JERUSALEM (AP) — The same negotiators, the same issues, a familiar venue: The sense of deja vu is overwhelming as Israelis and Palestinians start Wednesday on their third attempt in 13 years to draw a border between them.
But they face even longer odds than in the last round, which ended in 2008.
Since then, at least 40,000 more Israelis have settled in areas the Palestinians want for a state, making it even harder to partition the land. The chaos of the Arab Spring has bolstered Israeli demands for ironclad security guarantees, such as troop deployments along Palestine's future border, widening a dispute that seemed near resolution five years ago.
The talks come after months of prodding by U.S. Secretary of State John Kerry, who made six visits to the region since taking office in his bid to bring together Palestinian President Mahmoud Abbas and Israeli Prime Minister Benjamin Netanyahu. together
Despite U.S. cheerleading, expectations have been low on both sides. Ahead of Wednesday's talks at Jerusalem's King David Hotel, the atmosphere soured further after Israel said in a series of announcements in the past week that it is advancing plans for more than 3,000 new homes for Jews in the occupied West Bank and east Jerusalem.
"It's not just deliberate sabotage of the talks, but really the destruction of the outcome," said senior Palestinian official Hanan Ashrawi. "Israel has transformed the negotiations into a cover and a license to steal land."
Israel argued that it's mainly building in areas it wants to keep in any border deal. "This construction that has been authorized in no way changes the final map of peace," said government spokesman Mark Regev.
In Israel, attention focused on anguish over the expected release Tuesday of 26 long-held Palestinian prisoners, part of a U.S.-brokered deal that persuaded the Palestinians to resume negotiations. In all, 104 veteran prisoners are to be freed in four stages, depending on progress in the border talks, for which the U.S. has allotted nine months.
Most of the prisoners have already served more than 20 years, many for deadly attacks on Israelis. Angry relatives of some of the victims spoke on TV and radio news programs, protesting the release of convicted killers in what they considered a pointless gesture. Israel's Supreme Court on Tuesday rejected their appeal, clearing the way for the release.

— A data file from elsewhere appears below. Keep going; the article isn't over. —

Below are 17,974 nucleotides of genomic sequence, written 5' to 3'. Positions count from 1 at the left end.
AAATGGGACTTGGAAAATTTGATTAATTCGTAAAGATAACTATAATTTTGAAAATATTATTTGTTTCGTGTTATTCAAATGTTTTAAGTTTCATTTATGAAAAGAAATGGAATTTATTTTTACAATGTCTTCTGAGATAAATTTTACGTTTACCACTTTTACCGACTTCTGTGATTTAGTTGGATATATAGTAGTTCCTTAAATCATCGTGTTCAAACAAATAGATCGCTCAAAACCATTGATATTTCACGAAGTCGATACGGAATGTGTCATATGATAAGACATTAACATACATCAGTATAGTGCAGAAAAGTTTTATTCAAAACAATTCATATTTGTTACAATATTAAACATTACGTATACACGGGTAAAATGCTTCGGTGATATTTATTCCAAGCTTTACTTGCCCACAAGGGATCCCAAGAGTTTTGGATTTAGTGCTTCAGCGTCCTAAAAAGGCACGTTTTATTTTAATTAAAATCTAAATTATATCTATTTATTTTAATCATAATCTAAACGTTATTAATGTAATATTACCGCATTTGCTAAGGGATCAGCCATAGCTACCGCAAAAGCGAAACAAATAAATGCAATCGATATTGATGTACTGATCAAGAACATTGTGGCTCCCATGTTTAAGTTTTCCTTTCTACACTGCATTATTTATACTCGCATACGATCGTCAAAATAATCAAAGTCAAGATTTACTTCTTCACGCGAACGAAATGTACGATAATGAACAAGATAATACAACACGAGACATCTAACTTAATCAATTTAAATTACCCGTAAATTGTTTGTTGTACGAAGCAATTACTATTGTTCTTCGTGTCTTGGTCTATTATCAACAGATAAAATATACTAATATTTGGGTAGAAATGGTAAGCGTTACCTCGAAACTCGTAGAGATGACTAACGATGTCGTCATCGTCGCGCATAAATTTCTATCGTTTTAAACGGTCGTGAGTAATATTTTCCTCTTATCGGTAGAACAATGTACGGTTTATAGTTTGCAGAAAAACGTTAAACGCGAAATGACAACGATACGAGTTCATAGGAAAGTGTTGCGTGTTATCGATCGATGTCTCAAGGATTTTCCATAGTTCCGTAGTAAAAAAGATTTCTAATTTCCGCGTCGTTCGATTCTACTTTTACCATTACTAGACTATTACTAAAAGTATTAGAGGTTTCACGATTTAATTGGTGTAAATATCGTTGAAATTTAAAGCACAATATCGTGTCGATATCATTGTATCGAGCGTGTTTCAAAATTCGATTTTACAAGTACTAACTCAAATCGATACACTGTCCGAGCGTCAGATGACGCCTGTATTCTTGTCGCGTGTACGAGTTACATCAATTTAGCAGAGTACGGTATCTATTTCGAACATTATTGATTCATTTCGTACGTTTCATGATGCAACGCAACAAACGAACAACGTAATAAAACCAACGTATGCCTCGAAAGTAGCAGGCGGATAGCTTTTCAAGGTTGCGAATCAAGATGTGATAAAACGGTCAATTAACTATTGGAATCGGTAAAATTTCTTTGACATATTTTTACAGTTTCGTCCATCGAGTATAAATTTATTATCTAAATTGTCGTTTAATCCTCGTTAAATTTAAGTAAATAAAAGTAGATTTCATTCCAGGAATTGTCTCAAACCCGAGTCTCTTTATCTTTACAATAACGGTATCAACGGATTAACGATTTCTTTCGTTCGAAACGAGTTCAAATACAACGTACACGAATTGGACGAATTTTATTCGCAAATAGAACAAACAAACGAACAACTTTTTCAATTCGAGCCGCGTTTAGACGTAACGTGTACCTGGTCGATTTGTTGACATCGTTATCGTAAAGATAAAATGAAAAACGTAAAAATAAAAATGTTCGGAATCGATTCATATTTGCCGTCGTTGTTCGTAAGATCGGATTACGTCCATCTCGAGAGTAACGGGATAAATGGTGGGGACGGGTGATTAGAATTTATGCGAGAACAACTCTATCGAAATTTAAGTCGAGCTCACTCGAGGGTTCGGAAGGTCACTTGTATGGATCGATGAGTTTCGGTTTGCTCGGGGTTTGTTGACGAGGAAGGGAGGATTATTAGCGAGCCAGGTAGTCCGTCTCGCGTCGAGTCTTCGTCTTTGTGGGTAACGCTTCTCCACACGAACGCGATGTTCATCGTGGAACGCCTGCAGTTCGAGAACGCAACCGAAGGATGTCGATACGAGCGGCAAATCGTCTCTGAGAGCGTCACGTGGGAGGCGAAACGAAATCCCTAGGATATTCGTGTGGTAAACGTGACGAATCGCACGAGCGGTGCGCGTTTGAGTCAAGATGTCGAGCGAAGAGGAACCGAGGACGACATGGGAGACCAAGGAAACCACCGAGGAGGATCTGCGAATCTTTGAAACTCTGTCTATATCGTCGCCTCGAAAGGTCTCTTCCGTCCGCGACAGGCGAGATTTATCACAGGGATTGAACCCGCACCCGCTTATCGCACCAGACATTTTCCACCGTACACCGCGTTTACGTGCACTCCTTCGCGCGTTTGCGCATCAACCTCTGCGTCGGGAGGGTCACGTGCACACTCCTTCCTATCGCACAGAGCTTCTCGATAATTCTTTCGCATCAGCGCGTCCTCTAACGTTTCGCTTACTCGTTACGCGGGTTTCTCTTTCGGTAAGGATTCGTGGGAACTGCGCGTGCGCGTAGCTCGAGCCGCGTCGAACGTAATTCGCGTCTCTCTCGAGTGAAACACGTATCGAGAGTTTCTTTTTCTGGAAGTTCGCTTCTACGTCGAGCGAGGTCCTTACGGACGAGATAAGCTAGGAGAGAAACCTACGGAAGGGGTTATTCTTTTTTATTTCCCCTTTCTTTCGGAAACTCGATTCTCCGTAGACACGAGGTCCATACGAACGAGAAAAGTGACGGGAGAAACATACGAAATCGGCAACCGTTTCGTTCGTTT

The negotiators meeting Wednesday — Justice Minister Tzipi Livni and Netanyahu aide Yitzhak Molcho for Israel, and Abbas advisers Saeb Erekat and Mohammed Shtayyeh for the Palestinians — have spent countless hours with each other in previous talks and are familiar with the issues down to the tiniest detail.
That's not a recipe for success, though.
The sides made progress in previous rounds, starting in 2000, and the outlines of a deal have emerged — a Palestinian state in the vast majority of the West Bank, Gaza and east Jerusalem, lands captured by Israel in 1967, with border adjustments to enable Israel to annex land where most of the more than 500,000 settlers live.
However, talks broke down each time before the two sides reached the truly explosive issues: dividing Jerusalem and finding new homes for millions of Palestinian refugees and their descendants. Even on the land swaps, gaps remained. Abbas offered Israel 1.9 percent of the West Bank, while Netanyahu's predecessor Ehud Olmert proposed keeping 6.5 percent.
Since Abbas and Olmert last met in 2008, the situation has become even more complex. Netanyahu has rejected Israel's pre-1967 frontier as a starting point for border talks and says east Jerusalem is not up for discussion.